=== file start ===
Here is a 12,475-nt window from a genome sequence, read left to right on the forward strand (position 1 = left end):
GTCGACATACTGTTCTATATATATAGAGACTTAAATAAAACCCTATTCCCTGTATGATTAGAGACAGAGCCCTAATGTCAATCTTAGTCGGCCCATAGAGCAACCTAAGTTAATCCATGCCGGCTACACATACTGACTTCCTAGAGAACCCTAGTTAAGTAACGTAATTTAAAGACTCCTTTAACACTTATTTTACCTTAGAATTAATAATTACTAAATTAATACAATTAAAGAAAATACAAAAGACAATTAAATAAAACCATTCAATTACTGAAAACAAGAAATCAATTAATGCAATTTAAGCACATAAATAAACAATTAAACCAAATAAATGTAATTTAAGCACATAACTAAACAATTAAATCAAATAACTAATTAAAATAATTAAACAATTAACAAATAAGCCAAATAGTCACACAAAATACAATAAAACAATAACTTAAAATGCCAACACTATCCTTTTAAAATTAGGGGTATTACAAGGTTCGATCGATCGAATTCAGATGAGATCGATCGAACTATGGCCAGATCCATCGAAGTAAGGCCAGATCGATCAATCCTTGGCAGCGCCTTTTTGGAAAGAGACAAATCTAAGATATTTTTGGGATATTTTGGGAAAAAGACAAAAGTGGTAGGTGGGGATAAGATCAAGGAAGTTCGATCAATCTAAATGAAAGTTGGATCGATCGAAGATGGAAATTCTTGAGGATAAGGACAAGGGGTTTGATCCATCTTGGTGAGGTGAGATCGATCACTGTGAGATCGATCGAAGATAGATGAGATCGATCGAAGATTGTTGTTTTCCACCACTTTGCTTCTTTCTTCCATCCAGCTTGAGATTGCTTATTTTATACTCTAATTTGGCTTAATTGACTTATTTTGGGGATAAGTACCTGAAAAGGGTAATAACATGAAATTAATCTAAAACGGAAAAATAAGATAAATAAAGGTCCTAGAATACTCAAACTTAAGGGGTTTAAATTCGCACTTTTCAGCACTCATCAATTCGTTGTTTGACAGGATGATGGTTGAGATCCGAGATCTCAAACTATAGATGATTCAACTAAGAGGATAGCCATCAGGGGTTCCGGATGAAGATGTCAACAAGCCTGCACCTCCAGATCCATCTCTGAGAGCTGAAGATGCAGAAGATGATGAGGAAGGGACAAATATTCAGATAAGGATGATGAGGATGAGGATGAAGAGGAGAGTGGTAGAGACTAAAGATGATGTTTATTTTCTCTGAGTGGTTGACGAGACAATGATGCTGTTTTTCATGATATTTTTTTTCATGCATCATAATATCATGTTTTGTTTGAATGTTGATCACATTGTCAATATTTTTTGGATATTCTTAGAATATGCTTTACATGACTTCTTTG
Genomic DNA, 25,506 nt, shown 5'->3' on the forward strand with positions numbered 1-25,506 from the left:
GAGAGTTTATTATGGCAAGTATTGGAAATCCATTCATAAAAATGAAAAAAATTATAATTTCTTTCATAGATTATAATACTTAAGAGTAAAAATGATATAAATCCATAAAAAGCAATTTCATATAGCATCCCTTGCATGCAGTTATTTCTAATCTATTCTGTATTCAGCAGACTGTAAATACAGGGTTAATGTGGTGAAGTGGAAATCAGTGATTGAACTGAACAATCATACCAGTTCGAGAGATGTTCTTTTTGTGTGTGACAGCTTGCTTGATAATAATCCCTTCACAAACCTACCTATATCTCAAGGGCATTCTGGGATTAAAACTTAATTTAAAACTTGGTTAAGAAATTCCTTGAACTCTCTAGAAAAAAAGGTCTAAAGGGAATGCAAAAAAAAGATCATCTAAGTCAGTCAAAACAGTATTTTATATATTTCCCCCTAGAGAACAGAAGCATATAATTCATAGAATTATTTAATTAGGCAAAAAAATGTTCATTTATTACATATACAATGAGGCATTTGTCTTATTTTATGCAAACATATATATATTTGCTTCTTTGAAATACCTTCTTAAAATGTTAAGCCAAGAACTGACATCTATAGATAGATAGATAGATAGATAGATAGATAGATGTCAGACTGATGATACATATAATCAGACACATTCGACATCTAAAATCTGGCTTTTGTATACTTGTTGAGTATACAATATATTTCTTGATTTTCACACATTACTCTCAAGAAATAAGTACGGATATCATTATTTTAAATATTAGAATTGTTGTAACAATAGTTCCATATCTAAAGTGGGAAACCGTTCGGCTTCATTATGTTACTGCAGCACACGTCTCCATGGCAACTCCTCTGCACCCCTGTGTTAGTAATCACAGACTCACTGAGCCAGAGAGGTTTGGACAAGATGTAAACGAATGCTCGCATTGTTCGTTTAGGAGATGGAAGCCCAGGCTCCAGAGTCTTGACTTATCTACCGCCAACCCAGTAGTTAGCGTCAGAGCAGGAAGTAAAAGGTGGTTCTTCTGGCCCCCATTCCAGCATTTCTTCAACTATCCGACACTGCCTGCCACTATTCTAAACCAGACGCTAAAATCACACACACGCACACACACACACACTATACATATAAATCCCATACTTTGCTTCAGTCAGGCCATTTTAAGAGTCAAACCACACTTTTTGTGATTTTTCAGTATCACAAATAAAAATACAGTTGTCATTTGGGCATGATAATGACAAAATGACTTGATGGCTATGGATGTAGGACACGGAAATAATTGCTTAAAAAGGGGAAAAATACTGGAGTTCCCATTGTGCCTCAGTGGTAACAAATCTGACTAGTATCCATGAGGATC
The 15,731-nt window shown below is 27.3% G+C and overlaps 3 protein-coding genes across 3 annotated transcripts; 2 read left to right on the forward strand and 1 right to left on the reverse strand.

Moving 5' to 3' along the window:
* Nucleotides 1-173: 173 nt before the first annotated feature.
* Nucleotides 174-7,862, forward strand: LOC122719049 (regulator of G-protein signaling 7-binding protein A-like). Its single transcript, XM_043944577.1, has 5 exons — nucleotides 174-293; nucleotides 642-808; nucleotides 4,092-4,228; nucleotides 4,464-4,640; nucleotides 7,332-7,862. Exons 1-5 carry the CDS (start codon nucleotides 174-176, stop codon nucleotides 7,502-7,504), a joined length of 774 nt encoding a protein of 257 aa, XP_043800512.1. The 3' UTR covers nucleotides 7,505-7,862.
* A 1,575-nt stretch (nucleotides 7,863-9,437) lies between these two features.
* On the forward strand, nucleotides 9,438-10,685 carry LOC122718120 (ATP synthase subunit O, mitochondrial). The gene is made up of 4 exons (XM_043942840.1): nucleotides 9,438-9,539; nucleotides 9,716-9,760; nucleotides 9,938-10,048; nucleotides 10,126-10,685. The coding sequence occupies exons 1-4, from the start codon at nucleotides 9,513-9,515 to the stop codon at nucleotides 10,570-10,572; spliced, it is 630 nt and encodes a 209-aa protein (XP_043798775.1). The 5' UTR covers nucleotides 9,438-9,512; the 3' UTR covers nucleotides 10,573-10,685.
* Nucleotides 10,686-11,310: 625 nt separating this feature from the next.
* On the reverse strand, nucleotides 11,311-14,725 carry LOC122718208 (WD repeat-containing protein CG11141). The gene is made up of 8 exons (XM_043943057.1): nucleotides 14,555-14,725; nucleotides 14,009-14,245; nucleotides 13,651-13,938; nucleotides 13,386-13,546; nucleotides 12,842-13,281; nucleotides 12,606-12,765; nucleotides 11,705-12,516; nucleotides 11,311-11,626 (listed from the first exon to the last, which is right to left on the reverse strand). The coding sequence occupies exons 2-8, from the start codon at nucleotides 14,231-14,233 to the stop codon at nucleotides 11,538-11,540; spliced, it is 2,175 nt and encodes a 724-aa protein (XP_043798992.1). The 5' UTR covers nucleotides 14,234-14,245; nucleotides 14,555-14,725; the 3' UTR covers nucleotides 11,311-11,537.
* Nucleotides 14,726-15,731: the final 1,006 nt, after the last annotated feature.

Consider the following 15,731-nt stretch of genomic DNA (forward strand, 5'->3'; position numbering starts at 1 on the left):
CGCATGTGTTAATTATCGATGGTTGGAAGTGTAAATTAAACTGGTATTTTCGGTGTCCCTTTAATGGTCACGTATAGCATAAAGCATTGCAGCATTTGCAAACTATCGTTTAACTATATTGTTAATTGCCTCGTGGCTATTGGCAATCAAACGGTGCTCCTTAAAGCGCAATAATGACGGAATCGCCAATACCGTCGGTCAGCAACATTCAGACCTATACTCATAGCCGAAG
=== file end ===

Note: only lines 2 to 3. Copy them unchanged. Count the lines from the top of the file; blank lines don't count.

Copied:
GTCGACATACTGTTCTATATATATAGAGACTTAAATAAAACCCTATTCCCTGTATGATTAGAGACAGAGCCCTAATGTCAATCTTAGTCGGCCCATAGAGCAACCTAAGTTAATCCATGCCGGCTACACATACTGACTTCCTAGAGAACCCTAGTTAAGTAACGTAATTTAAAGACTCCTTTAACACTTATTTTACCTTAGAATTAATAATTACTAAATTAATACAATTAAAGAAAATACAAAAGACAATTAAATAAAACCATTCAATTACTGAAAACAAGAAATCAATTAATGCAATTTAAGCACATAAATAAACAATTAAACCAAATAAATGTAATTTAAGCACATAACTAAACAATTAAATCAAATAACTAATTAAAATAATTAAACAATTAACAAATAAGCCAAATAGTCACACAAAATACAATAAAACAATAACTTAAAATGCCAACACTATCCTTTTAAAATTAGGGGTATTACAAGGTTCGATCGATCGAATTCAGATGAGATCGATCGAACTATGGCCAGATCCATCGAAGTAAGGCCAGATCGATCAATCCTTGGCAGCGCCTTTTTGGAAAGAGACAAATCTAAGATATTTTTGGGATATTTTGGGAAAAAGACAAAAGTGGTAGGTGGGGATAAGATCAAGGAAGTTCGATCAATCTAAATGAAAGTTGGATCGATCGAAGATGGAAATTCTTGAGGATAAGGACAAGGGGTTTGATCCATCTTGGTGAGGTGAGATCGATCACTGTGAGATCGATCGAAGATAGATGAGATCGATCGAAGATTGTTGTTTTCCACCACTTTGCTTCTTTCTTCCATCCAGCTTGAGATTGCTTATTTTATACTCTAATTTGGCTTAATTGACTTATTTTGGGGATAAGTACCTGAAAAGGGTAATAACATGAAATTAATCTAAAACGGAAAAATAAGATAAATAAAGGTCCTAGAATACTCAAACTTAAGGGGTTTAAATTCGCACTTTTCAGCACTCATCAATTCGTTGTTTGACAGGATGATGGTTGAGATCCGAGATCTCAAACTATAGATGATTCAACTAAGAGGATAGCCATCAGGGGTTCCGGATGAAGATGTCAACAAGCCTGCACCTCCAGATCCATCTCTGAGAGCTGAAGATGCAGAAGATGATGAGGAAGGGACAAATATTCAGATAAGGATGATGAGGATGAGGATGAAGAGGAGAGTGGTAGAGACTAAAGATGATGTTTATTTTCTCTGAGTGGTTGACGAGACAATGATGCTGTTTTTCATGATATTTTTTTTCATGCATCATAATATCATGTTTTGTTTGAATGTTGATCACATTGTCAATATTTTTTGGATATTCTTAGAATATGCTTTACATGACTTCTTTG
Genomic DNA, 25,506 nt, shown 5'->3' on the forward strand with positions numbered 1-25,506 from the left: